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Pope Arrives In Havana For Start Of Cuba Visit

Pope Francis is escorted to a chair by Cuba's President Raul Castro during his arrival ceremony at the airport in Havana, Cuba, on Saturday.

Updated at 4:35 p.m. ET

Pope Francis arrived in Havana to enthusiastic crowds, beginning a 10-day papal visit first to Cuba and then to the United States, where he will meet with President Obama, address a joint meeting of Congress in Washington and speak before the United Nations General Assembly in New York.

The pope was met on the tarmac by President Raul Castro and the two shook hands. Cardinal Jaime Lucas Ortega y Alamino also greeted the pontiff and then Francis spoke briefly with a group of children. Crowds of people looked on, waving flags of Cuba and the Vatican.

In a speech at the airport, Castro recalled his "memorable" meeting with Francis at the Vatican in May and praised the pontiff's vision of social justice and his raising concerns over climate change.

"We followed very closely your work," Castro said. "We see a clear echo in the world of your analysis and your [desire] to preserve the planet and our species."

Castro also saw common ground with the pope in that "the present international [financial] system is immoral."

He also took the opportunity to score points against the U.S., calling for an end to sanctions and demanding the return of Guantanamo.

The pope, speaking in Spanish, thanked his hosts and asked Castro to "convey my sentiments of particular respect and consideration to your brother, Fidel."

Francis, who is credited with helping nudge the two nations toward a rapprochement, said the gradually warming relations between Havana and Washington "fills us with hope ... after years of estrangement."

In Cuba, Francis will meet privately with President Castro, who, like his brother and longtime leader Fidel, was baptized as a Catholic and educated by Jesuits.

Osmany Lopez, a 63-year-old plumber who lives in Havana, was quoted by Reuters as saying he planned to be on the streets of the capital to greet Francis's motorcade from the airport.

"We all want to say thank you so much Francis for helping us end this absurd situation we have endured for so long," Lopez said, referring to the relaxation of U.S. sanctions first imposed on Cuba during the Cold War.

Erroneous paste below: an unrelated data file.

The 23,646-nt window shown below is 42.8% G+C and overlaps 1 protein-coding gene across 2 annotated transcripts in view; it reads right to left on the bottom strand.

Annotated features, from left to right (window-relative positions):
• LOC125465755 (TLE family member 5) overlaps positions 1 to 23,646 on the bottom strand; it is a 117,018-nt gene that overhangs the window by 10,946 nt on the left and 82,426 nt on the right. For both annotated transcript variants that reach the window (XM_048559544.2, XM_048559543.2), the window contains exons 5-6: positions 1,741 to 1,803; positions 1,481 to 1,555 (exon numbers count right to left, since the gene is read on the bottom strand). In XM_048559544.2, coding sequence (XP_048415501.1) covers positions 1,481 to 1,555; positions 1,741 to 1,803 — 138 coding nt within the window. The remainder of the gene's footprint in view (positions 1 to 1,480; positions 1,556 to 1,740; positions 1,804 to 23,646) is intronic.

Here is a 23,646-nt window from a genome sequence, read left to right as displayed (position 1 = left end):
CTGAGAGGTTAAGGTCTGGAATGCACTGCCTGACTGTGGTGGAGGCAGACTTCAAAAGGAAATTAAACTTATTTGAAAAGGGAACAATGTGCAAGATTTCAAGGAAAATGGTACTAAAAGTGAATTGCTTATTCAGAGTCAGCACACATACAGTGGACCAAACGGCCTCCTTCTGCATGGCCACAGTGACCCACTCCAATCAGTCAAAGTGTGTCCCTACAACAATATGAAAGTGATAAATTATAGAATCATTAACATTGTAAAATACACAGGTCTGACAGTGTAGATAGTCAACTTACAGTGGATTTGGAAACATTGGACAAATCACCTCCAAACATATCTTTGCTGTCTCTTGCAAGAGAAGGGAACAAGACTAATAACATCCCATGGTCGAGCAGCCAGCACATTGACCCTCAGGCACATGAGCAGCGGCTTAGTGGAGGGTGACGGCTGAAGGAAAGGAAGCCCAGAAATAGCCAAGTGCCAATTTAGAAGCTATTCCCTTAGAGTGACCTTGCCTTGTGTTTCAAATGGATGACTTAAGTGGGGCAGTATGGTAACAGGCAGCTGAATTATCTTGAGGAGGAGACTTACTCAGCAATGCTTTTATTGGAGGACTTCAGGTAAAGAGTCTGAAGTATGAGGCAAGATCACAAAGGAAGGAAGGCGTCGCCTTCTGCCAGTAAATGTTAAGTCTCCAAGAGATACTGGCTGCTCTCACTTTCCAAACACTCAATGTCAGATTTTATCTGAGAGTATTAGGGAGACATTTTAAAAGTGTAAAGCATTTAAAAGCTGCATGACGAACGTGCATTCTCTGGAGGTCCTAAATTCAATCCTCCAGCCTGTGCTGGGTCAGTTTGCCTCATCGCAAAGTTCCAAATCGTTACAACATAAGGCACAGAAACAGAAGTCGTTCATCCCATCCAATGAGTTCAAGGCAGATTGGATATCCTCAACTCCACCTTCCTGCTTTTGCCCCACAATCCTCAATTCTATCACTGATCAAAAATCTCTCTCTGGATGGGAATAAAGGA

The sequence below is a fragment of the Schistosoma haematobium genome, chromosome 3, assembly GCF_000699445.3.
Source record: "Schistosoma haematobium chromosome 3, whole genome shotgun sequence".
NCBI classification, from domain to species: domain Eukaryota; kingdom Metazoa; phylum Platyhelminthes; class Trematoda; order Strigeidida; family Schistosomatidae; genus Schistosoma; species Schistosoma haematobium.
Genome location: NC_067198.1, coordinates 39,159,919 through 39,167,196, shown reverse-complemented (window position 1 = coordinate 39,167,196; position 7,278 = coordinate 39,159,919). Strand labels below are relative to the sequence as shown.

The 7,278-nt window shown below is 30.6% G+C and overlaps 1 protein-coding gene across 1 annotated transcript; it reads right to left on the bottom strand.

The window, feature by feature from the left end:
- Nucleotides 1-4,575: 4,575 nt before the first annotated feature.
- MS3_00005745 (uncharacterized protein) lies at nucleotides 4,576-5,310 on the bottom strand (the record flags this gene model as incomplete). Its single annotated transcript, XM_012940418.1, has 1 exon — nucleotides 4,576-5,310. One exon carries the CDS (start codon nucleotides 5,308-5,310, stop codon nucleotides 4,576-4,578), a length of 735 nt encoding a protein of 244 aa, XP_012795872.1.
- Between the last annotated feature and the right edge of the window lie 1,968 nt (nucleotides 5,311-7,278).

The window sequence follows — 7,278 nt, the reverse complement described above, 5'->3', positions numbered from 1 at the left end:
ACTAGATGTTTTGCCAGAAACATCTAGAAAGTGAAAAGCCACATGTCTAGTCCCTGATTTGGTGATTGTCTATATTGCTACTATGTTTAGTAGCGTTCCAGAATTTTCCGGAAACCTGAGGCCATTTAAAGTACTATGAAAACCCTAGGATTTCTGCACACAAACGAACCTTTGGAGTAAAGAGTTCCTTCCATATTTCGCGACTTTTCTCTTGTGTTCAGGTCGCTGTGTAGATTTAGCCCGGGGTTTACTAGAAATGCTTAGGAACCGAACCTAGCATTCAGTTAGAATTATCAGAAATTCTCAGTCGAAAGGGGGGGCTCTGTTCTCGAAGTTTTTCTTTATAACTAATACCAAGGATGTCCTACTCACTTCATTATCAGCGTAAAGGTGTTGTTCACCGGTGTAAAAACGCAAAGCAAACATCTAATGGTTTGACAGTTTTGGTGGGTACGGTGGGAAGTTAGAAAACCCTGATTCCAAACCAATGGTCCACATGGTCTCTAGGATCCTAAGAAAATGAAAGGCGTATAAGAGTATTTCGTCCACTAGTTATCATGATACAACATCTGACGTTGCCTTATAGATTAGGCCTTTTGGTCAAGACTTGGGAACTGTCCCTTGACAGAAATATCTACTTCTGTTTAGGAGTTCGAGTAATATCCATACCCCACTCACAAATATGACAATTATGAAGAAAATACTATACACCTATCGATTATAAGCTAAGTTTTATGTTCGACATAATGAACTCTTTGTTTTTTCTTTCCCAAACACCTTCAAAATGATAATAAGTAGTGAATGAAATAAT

Pope John Paul II visited the predominately Catholic island nation in 1998 and Pope Benedict XVI was there in 2012.

As The Associated Press notes, Francis' visit "boasts several firsts for history's first Latin American pope: Francis will become the first pope to address the U.S. Congress and he will also proclaim the first saint on U.S. soil by canonizing the controversial (and Hispanic) missionary, Junipero Serra."

"Francis though will also be following in the footsteps of his predecessors, becoming the third pontiff to visit Cuba in the past 17 years — a remarkable record for any country much less one with such a tiny Catholic community. And he will join three of his predecessors in grabbing the world stage at the United Nations to press his agenda on migration, the environment and religious persecution while over 100 world leaders listen in."

The Miami Herald writes:

"The Argentina-born pontiff ... comes to the island at a time when many Cubans are thirsting for a message of hope and searching for a way forward. That the first Latin American pope will be speaking to them in their native language could make his message even more powerful.

"In a short 'fraternal' greeting televised Thursday night in Cuba, Francis said he would visit the Cuban people to 'share the faith and hope.' The pope said he had a very simple message for them: 'Jesus loves you very much, Jesus sincerely loves you; he always carries you in his heart. . . . He never abandons us.'"

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